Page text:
The ego loves likes.
But the brain knows better.
On Instagram, a string of hearts is a good thing: It means people took the time to double-tap and like your content. That’s engagement, and it’s important. A like is better than nothing, but a comment is even better. Comments mean people stopped scrolling and took the time to write something, ask a question, offer a compliment, and so on. They didn’t just give you a high five in passing. They stopped to say, “Wow. I really like what you did.”
That said, likes and comments are the singles and doubles of Instagram, to use a baseball analogy. Profile visits can be considered triples, and website clicks are home runs. A profile visit means you did enough to make someone want to learn more about your business. A website click means you moved a person to get off Instagram and onto one of your properties, where you can educate, inspire, help and ultimately earn clients or customers.
Not to be overlooked: shares and saves. Both are good. A share means a person thinks a friend would be interested in what you have to say, and the sharer is helping you get the post in front of a potentially interested party. A save means a person wants to spend more time with your content later on. It might mean someone is interested but rushed or it might mean a person wants to revisit your content. Either way, you’re winning.
All this insight is available to Instagram business accounts, but it’s very easy to miss it when you’re watching a string of hearts pop up in your notifications.
Here are actual stats from three posts a gym made in January 2019:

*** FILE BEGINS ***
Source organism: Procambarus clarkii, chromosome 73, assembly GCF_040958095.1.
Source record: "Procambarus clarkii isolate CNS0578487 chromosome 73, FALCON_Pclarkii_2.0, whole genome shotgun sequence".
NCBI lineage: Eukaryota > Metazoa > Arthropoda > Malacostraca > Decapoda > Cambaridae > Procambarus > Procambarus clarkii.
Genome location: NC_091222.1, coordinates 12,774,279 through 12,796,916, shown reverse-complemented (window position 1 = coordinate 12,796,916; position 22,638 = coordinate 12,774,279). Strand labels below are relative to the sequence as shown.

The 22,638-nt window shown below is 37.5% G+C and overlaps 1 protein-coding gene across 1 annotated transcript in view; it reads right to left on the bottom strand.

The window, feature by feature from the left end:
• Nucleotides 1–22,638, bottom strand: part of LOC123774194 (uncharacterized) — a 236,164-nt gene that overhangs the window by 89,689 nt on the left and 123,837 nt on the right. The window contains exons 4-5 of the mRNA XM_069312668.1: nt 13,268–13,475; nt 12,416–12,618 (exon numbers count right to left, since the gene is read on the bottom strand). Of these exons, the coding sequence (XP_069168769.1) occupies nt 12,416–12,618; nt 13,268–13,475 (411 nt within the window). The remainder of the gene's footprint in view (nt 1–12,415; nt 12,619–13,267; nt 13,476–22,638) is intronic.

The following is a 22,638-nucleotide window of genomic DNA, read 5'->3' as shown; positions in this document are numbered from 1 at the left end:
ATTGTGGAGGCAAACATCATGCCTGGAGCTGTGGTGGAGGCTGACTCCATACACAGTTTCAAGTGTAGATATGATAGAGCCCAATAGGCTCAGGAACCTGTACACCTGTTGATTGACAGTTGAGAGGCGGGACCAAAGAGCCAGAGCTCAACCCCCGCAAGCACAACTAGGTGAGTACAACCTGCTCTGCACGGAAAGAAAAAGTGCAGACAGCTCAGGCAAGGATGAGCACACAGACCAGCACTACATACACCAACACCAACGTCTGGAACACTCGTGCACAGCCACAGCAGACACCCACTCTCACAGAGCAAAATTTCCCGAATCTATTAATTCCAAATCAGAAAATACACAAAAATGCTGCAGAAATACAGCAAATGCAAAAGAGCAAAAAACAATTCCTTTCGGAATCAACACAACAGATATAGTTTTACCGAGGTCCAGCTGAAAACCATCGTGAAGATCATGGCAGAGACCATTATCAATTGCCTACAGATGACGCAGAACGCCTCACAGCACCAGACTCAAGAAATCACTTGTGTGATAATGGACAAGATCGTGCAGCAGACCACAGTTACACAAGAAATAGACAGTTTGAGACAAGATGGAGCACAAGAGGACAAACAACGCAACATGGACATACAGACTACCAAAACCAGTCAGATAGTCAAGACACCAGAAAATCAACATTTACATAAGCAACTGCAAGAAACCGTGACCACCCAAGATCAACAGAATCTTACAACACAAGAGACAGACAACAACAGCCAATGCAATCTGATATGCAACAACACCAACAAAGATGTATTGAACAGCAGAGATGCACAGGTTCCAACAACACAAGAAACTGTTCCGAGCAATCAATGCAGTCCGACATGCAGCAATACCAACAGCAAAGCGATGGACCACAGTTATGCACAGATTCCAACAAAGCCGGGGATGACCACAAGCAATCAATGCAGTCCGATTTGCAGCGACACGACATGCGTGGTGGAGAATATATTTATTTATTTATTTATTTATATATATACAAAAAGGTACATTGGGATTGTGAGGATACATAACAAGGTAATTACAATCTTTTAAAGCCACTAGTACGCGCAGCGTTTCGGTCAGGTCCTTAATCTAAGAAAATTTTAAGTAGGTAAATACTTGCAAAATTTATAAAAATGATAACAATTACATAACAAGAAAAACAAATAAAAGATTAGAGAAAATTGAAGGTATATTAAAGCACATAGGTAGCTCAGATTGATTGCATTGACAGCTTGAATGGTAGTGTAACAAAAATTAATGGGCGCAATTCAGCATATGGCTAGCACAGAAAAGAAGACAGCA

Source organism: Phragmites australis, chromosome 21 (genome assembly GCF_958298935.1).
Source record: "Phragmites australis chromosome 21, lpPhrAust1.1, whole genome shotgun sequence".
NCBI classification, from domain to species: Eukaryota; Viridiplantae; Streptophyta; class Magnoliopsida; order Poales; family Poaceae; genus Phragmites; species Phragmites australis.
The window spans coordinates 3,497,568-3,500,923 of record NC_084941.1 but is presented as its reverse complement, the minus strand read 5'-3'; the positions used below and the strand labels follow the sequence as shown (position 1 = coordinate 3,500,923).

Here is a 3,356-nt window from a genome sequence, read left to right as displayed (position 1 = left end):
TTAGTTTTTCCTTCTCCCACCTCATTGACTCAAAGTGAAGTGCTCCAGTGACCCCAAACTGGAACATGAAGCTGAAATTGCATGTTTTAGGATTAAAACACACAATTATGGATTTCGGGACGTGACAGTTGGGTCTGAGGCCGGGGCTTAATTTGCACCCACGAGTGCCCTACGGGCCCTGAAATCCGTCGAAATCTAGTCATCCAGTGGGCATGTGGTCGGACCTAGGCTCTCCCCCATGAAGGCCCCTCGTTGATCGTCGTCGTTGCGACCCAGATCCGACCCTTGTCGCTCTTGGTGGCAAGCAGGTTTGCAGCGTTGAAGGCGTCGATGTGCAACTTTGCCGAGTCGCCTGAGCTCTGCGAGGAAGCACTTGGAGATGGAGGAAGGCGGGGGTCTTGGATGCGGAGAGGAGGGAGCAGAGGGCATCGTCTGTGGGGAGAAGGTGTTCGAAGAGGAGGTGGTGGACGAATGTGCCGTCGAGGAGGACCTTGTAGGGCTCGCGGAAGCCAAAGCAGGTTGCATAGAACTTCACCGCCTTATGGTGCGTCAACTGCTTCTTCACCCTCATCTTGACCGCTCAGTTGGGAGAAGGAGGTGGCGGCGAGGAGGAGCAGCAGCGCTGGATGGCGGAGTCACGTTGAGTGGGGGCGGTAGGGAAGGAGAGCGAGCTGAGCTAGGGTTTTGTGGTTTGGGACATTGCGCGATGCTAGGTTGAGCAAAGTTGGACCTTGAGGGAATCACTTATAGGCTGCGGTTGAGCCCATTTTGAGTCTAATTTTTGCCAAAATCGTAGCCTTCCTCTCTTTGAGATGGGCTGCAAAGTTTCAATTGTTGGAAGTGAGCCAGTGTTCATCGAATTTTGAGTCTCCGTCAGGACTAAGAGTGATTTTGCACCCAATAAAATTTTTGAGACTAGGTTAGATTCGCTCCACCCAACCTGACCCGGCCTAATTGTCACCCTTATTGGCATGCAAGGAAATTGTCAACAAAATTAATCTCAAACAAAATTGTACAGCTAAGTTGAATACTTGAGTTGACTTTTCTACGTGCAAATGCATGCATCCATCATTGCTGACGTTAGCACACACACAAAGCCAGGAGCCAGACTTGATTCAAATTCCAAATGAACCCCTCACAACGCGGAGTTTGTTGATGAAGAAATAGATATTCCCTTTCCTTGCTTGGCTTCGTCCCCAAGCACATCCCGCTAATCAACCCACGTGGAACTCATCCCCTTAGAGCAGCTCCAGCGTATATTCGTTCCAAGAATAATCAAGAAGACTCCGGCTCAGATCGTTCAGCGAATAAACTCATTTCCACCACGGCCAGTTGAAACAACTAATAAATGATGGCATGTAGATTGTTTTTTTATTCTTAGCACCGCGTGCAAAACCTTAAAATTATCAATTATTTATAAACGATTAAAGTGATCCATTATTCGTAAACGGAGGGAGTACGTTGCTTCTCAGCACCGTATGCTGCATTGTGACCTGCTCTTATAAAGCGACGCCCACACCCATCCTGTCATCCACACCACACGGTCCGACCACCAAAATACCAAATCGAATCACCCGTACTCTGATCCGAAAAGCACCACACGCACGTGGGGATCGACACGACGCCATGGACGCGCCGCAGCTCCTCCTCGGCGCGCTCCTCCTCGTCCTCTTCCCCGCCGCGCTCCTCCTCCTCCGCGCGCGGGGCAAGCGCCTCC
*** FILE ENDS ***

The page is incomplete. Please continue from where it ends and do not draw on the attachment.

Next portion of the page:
Photo 1: 72 likes
Photo 2: 192 likes
Photo 3: 230 likes
The second and third photos were big hits for this account and generated far more likes than an average post, which receives about 50 likes per post.
So which post was the most successful? You might say Photo 3, which was a creative riff on a popular challenge. The post lacked a call to action and wasn’t designed to do anything in particular. Photo 1 and Photo 2 did have calls to action. The former directed people to a YouTube video, and the latter asked people to book a free consultation. Here are the actual engagement stats for each one, and it should be noted that half of all comments were written by the original poster as responses to organic comments:
72 likes—5 comments —2 shares—0 saves
61 actions: 34 profile visits/27 website clicks
192 likes—25 comments—16 shares—3 saves
12 actions: 12 profile visits/0 website clicks
230 likes—16 comments—0 shares—2 saves
18 actions: 18 profile visits
Photo 1, which had the fewest likes and comments, had a huge number of actions, including 27 clicks that directed the viewer off Instagram and into a branded YouTube video designed to establish expertise.
Photo 2 didn’t have any website clicks—which was the desired outcome—yet the post was shared 16 times. A bit more info: the post featured seniors working out, and 16 people decided a friend needed to see it. This recommendation carries a lot of weight, and in this case it’s hoped that younger viewers of the original post sent it to parents who might need the services featured. Without being able to pinpoint the exact result of the shares, it’s certain that the post reached a warmer audience by virtue of the share.
Photo 3 had a landslide of likes and a decent number of profile visits, but viewers didn’t do anything else. That’s not necessarily a bad thing: They still looked at branding and read more about a business. But a profile visit is far less valuable than a website click.
In short, insight is essential on Instagram. To access your insights, ensure your account is set to “business.” You can do this through the settings menu. To access collected insights, go to your home page, then click “insights” in the menu found in the upper right corner. To access insights for individual posts, click on your post, then click “view insights,” which can be found directly under the photo or video.
Hopefully this short exercise motivates you to look beyond likes and take a closer look at your Instagram data. You’ll find valuable information there, and you can use it to determine which posts to boost, what sort of content to create, and how certain content motivates people to interact with your business.